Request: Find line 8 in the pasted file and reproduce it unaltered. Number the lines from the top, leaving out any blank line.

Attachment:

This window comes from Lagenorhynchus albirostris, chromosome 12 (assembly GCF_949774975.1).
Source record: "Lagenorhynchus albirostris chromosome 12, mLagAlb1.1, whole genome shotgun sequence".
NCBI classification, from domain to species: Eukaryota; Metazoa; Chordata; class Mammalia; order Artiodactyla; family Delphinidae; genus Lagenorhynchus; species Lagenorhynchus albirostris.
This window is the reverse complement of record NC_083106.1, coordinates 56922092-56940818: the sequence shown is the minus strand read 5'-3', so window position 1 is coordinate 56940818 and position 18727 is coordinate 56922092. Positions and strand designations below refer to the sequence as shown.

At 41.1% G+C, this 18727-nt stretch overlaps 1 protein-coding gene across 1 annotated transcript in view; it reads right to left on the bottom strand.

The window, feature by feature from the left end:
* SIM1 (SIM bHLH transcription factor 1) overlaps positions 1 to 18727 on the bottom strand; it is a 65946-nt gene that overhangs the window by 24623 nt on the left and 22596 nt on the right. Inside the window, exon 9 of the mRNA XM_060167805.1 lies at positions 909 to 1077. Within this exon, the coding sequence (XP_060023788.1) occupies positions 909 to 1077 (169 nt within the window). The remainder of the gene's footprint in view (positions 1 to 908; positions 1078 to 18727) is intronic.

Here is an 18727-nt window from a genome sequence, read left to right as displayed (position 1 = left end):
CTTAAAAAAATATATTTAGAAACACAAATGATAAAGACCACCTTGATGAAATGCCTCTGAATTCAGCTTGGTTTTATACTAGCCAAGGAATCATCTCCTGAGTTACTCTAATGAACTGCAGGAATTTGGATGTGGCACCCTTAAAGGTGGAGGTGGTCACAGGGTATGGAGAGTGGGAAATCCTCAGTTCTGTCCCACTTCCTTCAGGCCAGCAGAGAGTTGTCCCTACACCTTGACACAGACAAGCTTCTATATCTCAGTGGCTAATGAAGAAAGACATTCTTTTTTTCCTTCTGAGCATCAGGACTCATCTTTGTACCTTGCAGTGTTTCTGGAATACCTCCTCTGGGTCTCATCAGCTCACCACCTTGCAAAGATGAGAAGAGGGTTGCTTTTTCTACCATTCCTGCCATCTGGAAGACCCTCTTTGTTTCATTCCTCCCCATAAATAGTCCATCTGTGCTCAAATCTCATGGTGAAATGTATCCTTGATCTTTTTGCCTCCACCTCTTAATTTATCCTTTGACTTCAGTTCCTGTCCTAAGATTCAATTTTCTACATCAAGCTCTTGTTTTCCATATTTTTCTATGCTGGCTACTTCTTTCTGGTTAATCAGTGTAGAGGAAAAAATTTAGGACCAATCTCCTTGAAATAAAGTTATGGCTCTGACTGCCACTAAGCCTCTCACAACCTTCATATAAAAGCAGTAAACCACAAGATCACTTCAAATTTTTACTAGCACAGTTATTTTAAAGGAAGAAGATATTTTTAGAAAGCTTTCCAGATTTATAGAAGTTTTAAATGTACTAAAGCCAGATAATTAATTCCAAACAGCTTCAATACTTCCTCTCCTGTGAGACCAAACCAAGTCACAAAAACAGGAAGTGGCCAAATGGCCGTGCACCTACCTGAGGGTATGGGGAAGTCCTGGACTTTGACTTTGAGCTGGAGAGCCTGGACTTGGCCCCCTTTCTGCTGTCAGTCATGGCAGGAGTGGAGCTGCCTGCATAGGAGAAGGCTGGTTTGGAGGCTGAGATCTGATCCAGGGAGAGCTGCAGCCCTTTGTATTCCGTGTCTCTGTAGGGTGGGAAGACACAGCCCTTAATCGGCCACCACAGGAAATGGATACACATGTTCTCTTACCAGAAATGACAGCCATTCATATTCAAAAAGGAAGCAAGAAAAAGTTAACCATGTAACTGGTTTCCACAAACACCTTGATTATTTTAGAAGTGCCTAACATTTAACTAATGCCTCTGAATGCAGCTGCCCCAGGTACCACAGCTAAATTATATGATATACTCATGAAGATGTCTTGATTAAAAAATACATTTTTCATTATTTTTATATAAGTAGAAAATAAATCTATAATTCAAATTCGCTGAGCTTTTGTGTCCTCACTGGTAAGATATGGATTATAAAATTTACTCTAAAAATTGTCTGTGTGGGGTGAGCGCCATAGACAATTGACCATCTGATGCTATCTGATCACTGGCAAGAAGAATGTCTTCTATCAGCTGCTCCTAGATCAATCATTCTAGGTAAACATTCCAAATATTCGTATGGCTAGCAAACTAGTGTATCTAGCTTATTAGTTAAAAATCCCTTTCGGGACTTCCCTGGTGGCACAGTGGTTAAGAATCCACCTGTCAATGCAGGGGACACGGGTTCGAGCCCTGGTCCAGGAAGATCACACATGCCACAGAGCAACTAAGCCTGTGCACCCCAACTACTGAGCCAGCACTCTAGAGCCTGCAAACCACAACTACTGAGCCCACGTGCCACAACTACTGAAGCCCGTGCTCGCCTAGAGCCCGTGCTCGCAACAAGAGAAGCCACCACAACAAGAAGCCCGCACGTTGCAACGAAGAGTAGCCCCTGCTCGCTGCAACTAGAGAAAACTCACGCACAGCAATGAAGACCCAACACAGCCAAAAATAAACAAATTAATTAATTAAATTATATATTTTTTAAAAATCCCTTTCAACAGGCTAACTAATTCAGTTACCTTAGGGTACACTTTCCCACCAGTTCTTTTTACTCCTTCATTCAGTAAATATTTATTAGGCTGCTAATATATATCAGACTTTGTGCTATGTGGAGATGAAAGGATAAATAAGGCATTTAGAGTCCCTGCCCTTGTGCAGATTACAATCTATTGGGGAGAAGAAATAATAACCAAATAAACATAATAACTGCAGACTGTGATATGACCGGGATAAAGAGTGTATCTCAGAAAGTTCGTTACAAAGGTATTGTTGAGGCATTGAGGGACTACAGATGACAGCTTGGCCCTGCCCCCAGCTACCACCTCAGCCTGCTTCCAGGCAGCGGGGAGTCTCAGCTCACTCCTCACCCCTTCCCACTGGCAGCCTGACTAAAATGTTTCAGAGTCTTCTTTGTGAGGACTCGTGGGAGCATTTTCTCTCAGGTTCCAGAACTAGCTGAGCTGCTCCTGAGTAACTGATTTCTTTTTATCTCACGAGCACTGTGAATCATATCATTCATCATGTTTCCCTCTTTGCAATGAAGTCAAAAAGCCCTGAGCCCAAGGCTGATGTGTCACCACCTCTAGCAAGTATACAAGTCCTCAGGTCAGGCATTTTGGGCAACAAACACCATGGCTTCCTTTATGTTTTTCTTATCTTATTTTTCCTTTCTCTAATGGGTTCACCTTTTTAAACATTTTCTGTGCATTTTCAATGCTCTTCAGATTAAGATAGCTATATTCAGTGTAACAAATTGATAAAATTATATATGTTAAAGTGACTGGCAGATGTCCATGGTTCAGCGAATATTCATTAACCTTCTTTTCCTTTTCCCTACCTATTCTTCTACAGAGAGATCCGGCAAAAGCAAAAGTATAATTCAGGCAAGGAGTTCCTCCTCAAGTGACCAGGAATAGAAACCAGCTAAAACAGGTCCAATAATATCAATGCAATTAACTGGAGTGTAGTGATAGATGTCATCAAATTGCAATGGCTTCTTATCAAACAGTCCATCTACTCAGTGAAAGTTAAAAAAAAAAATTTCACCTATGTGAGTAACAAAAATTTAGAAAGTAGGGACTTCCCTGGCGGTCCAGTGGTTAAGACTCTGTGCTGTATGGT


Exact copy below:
Here is an 18727-nt window from a genome sequence, read left to right as displayed (position 1 = left end):